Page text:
On 4 June 2018, IFLA attended the opening sessions of the General Assembly to the Convention for the Safeguarding of the Intangible Cultural Heritage at the UNESCO HQ in Paris, France along with decision makers, NGOs and other stakeholders from the cultural heritage field.
When explaining IFLA’s work on cultural heritage issues and libraries, the most common thing that people seem to think of is ancient manuscripts and old books. Manuscripts and books are easy to relate to, and most people understand the need to preserve them in order to preserve our history.
It is harder though when explaining the need for safeguarding and preservation of intangible cultural heritage, because what is it really, why protect living heritage and what can libraries do?
Before going to Paris, it felt necessary to do some homework, to get to grips with intangible cultural heritage and the role of libraries, to be able to answer those questions, as well as convince others.
What exactly is Intangible Cultural Heritage?
Intangible Cultural Heritage (ICH) can be defined as the practices, expressions, knowledge and skills that communities or groups recognizes as part of their cultural heritage. This could be knowledge about the environment, a dance, music or even cooking.
As the name suggests, it can’t be touched, so it’s not books, records, sculptures or paintings. But this doesn’t make it any less important to people in their daily lives. Unlike more ‘formal’ culture, it is not necessarily so easy to collect and preserve for the future. Too often, it is not even regarded as culture, meaning that it risks being neglected.
In 2003 UNESCO therefore adopted a new international convention: the Convention for the Safeguarding of the Intangible Cultural Heritage. The aim of this Convention is to secure a sustainable future for practices, traditions, skills and rituals passed down over generations. The Convention has been recognised around the world and 177 countries have ratified it in just 15 years!
Why protect living heritage?
UNESCO has noted that ICH is extremely vulnerable, and there are unfortunately many examples of intangible cultural heritage at risk, or even already lost. ICH has been threatened by globalisation, commercialisation and individualisation, and UNESCO as well as many NGOs and other organisations are eager to ensure that ICH and cultural diversity are safeguarded around the globe.
What can libraries do?
Generally, initiatives for safeguarding ICH include identification and documentation. Indeed, this may often be the first step in the process – the development of records, or an inventory. This is a natural strength of libraries.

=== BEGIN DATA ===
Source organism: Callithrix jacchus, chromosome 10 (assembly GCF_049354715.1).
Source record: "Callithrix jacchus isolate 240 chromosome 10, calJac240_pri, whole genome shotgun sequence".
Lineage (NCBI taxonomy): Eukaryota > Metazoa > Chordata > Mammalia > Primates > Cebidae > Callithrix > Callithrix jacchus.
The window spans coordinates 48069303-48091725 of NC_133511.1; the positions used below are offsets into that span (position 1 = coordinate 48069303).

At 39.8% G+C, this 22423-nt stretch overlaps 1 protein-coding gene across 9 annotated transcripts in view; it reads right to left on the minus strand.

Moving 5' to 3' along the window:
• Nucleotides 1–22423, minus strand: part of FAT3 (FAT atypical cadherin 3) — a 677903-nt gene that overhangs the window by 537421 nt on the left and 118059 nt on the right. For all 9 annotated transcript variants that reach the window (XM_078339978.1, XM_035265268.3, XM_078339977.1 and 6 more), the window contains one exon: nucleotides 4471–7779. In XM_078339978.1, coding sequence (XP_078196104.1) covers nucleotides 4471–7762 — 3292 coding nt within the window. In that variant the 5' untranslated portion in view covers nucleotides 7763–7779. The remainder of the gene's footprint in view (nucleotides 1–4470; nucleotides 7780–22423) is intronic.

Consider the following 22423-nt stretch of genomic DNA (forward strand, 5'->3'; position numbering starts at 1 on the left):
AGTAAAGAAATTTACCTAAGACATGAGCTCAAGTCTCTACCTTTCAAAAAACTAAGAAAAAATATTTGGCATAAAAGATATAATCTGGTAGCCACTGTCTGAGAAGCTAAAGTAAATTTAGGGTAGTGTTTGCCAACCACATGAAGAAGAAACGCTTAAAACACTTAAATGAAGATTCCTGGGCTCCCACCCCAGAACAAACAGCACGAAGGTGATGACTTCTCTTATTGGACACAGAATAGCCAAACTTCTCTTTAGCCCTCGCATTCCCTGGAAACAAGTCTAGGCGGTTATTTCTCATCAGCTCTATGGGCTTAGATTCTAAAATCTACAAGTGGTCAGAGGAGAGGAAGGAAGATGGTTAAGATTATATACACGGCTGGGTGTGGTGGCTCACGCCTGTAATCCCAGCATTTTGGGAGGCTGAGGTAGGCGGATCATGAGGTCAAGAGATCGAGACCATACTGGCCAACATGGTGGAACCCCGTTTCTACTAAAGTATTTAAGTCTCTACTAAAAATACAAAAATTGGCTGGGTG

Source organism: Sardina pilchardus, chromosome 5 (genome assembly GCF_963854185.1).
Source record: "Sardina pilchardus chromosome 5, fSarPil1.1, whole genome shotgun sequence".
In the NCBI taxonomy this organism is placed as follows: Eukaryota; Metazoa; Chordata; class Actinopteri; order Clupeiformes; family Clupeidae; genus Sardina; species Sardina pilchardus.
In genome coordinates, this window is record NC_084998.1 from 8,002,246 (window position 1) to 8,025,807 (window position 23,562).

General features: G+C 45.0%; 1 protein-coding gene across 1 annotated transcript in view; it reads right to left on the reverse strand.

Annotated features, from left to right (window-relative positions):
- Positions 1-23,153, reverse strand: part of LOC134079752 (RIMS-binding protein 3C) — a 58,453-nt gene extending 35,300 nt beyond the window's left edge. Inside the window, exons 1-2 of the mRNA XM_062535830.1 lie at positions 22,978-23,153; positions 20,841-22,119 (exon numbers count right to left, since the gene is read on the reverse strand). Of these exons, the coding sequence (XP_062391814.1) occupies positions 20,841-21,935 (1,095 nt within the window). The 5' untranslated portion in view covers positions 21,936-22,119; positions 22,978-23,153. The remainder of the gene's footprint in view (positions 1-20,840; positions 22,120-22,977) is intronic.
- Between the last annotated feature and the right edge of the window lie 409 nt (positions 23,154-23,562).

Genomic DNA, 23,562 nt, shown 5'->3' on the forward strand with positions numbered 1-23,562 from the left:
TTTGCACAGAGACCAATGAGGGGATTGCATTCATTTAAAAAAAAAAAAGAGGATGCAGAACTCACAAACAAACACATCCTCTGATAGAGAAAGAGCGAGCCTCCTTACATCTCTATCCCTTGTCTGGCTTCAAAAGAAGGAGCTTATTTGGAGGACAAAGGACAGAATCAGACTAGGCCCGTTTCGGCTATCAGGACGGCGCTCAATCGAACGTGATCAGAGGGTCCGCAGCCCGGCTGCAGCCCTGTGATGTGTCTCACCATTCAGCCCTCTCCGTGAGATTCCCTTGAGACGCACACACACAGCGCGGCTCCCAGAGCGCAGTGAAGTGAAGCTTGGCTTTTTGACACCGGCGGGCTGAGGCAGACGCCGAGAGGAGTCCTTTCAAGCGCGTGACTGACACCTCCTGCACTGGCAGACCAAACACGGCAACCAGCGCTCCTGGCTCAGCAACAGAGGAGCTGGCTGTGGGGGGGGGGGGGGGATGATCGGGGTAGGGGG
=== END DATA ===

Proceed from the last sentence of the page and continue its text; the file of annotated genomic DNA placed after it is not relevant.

So one of the best ways of understanding the role of libraries is by showcasing some of the great examples of collections from around the world. Libraries can make people and their heritage visible and help them pass it on to future generations.
Like the National Library of Sri Lanka whose ICH collection includes Sinhalese folklore, tales, legends, customs and ceremonies and other parts of the culture that can be recorded, but not touched.
Or the National Library of Australia which has pledged to enrich the cultural life of Australia by collecting, preserving and protecting records of the oral history with interviews, records of music and environmental sounds.
Or CERDOTOLA in Cameroun which has programmes focusing on preserving African languages, arts and food.
The list is long, these libraries are just a few of many who contributes to the safeguarding and preservation of ICH. All are also members of IFLA’s network of Preservation and Conservation Centres.
Governments should be supporting libraries in this work!
The Convention itself requires Member States to establish documentation institutions for ICH and facilitating access to them (Article 13). This is an important point for the library community, which can draw on government commitments in advocacy work.
In the General Assembly, several Member States highlighted the importance of capacity building and getting experts and NGOs involved. The Secretariat of the Convention in turn stated that good safeguarding practices needs to be highlighted, and a working group under the Secretariat is creating a survey to be send to thousands of organisations to help them understand how intangible cultural heritage can best be safeguarded and preserved.
We’ll be keeping an eye out for this survey, as it is clear that libraries can take an active role in this, contributing to safeguarding and preserving the world’s intangible cultural heritage and fostering cultural and creative diversity and social cohesion.